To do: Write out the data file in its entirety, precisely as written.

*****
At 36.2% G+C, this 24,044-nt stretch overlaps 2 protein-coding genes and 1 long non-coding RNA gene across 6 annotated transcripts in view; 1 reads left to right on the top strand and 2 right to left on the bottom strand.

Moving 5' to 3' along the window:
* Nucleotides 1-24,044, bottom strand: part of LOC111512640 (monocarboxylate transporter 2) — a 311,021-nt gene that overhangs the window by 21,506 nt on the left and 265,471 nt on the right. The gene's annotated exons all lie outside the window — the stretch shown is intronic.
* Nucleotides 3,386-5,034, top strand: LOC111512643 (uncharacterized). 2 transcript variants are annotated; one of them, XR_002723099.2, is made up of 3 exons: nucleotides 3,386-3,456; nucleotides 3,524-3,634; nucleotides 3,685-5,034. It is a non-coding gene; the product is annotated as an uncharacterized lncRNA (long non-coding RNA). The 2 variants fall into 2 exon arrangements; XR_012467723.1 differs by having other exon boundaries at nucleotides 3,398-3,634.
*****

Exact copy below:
At 36.2% G+C, this 24,044-nt stretch overlaps 2 protein-coding genes and 1 long non-coding RNA gene across 6 annotated transcripts in view; 1 reads left to right on the top strand and 2 right to left on the bottom strand.

Moving 5' to 3' along the window:
* Nucleotides 1-24,044, bottom strand: part of LOC111512640 (monocarboxylate transporter 2) — a 311,021-nt gene that overhangs the window by 21,506 nt on the left and 265,471 nt on the right. The gene's annotated exons all lie outside the window — the stretch shown is intronic.
* Nucleotides 3,386-5,034, top strand: LOC111512643 (uncharacterized). 2 transcript variants are annotated; one of them, XR_002723099.2, is made up of 3 exons: nucleotides 3,386-3,456; nucleotides 3,524-3,634; nucleotides 3,685-5,034. It is a non-coding gene; the product is annotated as an uncharacterized lncRNA (long non-coding RNA). The 2 variants fall into 2 exon arrangements; XR_012467723.1 differs by having other exon boundaries at nucleotides 3,398-3,634.